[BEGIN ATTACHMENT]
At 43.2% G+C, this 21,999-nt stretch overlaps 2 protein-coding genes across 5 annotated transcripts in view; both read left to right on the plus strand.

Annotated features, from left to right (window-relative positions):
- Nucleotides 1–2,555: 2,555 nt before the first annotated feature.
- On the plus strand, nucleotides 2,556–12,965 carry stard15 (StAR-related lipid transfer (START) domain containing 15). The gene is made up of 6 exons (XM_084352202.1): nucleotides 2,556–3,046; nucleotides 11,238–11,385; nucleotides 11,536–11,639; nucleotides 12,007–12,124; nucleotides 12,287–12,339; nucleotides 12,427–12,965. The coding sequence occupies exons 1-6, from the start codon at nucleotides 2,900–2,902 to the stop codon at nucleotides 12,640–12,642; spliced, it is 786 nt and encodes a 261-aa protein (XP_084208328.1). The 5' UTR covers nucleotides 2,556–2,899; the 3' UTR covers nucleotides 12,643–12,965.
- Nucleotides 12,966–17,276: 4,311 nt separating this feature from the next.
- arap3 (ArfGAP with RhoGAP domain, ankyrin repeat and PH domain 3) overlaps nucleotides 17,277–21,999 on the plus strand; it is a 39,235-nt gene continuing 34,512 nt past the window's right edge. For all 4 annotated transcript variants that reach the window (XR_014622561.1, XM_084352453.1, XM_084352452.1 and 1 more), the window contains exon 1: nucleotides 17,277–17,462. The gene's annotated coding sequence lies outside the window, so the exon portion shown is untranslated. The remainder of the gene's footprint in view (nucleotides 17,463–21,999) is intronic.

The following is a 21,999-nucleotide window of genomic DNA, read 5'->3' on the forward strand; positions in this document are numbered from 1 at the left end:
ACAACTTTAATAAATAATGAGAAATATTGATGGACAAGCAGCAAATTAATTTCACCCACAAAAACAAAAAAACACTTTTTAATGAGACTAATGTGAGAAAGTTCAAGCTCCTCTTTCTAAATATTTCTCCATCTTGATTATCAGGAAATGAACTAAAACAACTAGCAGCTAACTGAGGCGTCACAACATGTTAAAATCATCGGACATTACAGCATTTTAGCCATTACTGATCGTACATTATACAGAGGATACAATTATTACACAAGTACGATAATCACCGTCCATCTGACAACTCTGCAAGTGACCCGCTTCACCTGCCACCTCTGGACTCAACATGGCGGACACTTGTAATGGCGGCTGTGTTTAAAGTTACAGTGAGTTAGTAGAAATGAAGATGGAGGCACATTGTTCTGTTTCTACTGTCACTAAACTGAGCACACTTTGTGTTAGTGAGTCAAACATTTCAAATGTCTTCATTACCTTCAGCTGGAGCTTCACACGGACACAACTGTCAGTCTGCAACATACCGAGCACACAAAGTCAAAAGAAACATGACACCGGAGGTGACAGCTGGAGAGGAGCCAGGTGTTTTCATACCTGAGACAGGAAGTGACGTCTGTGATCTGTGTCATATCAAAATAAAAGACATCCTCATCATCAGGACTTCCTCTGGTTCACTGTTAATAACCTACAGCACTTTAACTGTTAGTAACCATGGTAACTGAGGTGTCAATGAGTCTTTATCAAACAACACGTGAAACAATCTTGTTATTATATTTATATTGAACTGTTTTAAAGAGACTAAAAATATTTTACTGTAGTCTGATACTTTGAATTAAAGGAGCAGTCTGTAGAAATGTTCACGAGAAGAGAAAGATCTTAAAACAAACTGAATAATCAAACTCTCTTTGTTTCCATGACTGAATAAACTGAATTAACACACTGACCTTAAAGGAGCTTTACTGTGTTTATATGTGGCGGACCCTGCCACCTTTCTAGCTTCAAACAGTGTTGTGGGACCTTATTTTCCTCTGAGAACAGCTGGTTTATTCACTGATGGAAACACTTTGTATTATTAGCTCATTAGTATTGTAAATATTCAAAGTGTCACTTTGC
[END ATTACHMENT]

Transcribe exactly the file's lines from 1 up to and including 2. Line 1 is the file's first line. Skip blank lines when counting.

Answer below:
At 43.2% G+C, this 21,999-nt stretch overlaps 2 protein-coding genes across 5 annotated transcripts in view; both read left to right on the plus strand.

Annotated features, from left to right (window-relative positions):